Those readers can first check to see if their local paper is a member of the NNA . Because only NNA members will be able to
” . . . print excerpts of Michael Yon’s dispatches, including up to two of his photographs from each dispatch. Online excerpts may use up to 8 paragraphs, use 1-3 photos, and then link back to the full dispatch on his site saying ‘To continue reading, click here.’”
If their local paper is a member of NNA, readers can contact the editor, urging their participation. [If Bob Owens’ experience is a reliable indicator, this might take several, uh, prompts.] By encouraging their local daily or weekly newspapers to reprint these dispatches in their print editions, more people without internet access can begin to see a more accurate reflection of the progress I have observed and chronicled in dispatches like “Achievements of the Heart,” “7 Rules: 1 Oath,” “The Hands of God,” and “Three Marks on the Horizon.”
Quick guide to helping this effort to get the truth:
To find out more about the NNA syndication project, go here. For more information about how to encourage your local NNA member newspaper to participate, contact our project administrator here. It’s easy to complain about the state of mainstream media coverage of the War in Iraq. Now, it’s also easy to do something concrete to improve it. The hardest part is the work our soldiers and the Iraqi people are doing every day; even the work I do in getting the stories about their efforts out to my readers pales in comparison.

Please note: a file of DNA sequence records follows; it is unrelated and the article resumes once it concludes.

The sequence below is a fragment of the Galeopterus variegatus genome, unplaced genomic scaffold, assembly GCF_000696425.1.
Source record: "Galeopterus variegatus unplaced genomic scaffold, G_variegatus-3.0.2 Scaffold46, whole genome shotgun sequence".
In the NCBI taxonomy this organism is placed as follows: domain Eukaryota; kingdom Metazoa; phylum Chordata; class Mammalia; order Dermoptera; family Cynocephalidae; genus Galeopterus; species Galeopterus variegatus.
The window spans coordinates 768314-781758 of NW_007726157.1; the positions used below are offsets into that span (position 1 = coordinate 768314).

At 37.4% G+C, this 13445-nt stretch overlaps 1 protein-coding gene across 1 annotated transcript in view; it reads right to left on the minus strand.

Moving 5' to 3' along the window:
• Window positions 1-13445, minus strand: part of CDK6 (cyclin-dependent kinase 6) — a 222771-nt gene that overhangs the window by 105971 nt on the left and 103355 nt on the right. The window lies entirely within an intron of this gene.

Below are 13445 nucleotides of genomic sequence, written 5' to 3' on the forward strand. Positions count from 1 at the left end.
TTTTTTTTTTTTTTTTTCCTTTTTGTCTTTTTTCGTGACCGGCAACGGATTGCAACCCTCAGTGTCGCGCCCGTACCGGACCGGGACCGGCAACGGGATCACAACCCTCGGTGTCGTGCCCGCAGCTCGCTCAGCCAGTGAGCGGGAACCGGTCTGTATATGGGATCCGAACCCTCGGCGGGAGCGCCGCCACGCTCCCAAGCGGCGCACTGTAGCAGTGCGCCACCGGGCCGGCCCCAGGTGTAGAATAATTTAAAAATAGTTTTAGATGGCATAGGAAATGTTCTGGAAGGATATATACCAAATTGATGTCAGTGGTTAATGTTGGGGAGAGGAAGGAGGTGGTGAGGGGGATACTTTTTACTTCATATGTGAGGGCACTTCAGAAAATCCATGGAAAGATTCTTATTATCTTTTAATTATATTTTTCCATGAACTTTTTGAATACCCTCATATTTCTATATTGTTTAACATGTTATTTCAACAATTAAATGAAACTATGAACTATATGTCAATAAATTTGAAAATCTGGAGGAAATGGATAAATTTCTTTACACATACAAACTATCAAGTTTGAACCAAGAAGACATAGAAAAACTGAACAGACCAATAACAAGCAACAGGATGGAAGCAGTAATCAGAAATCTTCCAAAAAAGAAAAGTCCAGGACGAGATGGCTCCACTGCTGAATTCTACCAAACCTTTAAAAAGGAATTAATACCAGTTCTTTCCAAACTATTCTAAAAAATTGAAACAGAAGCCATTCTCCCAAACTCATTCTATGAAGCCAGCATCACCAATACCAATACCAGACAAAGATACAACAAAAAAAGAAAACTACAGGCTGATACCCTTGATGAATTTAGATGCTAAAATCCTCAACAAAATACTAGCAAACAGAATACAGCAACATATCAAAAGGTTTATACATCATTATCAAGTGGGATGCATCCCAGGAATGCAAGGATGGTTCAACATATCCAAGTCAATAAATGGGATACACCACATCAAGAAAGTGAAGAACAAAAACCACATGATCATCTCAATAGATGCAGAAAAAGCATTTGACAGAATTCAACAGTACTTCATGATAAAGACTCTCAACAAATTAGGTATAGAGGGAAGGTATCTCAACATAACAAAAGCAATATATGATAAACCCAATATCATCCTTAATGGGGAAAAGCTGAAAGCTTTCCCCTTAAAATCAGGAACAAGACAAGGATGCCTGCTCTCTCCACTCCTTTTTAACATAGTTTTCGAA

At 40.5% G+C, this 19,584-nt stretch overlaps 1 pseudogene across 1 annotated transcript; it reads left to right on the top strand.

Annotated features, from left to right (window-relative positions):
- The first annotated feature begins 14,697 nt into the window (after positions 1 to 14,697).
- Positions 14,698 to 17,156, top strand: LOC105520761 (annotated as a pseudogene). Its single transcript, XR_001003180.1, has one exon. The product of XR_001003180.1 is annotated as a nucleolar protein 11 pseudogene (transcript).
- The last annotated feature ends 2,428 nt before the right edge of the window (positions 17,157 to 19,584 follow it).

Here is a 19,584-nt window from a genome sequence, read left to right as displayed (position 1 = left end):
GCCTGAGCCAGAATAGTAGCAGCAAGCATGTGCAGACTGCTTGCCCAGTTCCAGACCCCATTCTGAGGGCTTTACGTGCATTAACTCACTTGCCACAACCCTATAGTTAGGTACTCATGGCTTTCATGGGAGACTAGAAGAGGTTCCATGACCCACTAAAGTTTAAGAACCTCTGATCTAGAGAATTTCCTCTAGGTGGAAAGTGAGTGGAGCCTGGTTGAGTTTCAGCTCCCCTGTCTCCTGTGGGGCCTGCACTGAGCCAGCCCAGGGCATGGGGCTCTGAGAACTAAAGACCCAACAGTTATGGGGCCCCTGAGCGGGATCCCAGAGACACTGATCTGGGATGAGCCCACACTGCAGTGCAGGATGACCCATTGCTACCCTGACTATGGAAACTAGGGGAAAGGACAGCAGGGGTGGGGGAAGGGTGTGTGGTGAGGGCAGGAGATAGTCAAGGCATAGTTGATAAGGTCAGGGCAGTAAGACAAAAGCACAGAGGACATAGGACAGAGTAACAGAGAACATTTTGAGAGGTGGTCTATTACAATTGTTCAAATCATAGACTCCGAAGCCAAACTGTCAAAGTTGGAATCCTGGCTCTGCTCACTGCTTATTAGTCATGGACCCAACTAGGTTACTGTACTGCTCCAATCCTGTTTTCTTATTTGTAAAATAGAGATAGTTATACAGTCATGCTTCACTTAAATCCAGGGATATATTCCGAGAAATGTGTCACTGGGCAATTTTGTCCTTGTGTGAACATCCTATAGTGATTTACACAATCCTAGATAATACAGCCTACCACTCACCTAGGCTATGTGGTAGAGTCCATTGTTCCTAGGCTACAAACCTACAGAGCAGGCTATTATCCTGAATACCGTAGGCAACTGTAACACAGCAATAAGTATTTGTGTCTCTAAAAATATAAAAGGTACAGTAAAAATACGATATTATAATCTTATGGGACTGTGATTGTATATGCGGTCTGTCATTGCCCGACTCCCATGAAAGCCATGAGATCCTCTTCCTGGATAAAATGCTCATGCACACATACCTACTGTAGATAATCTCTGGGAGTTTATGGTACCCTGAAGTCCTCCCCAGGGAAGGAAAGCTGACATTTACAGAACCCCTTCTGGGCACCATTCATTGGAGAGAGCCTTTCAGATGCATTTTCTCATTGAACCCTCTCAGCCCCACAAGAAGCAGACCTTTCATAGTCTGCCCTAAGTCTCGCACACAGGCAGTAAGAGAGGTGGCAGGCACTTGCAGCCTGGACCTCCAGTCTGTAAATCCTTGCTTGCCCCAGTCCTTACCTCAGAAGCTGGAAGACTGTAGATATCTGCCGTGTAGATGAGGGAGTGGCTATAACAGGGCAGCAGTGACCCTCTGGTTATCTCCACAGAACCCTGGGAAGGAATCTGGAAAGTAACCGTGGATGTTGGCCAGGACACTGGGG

Everyone please remember that Michael Yon is not paid to risk life and limb, he does this for no other reason that to bring the truth, bad and good to his readers and to the American people.
Michael Yon does not receive funding or financial support from Fox News, or from any network, movie, book or television deals at this time. He is entirely reader-supported. He relies on his readers to help him replace his equipment and cover his expenses so that he may remain in Iraq and bring you the stories of our soldiers. If you value his work, please consider supporting his mission.
What I have shown here is but a small portion of his article, please read the whole thing to understand how bad the disconnect between the American people and the reality on the ground in Iraq, really is.
Cross posted @ Stop the ACLU.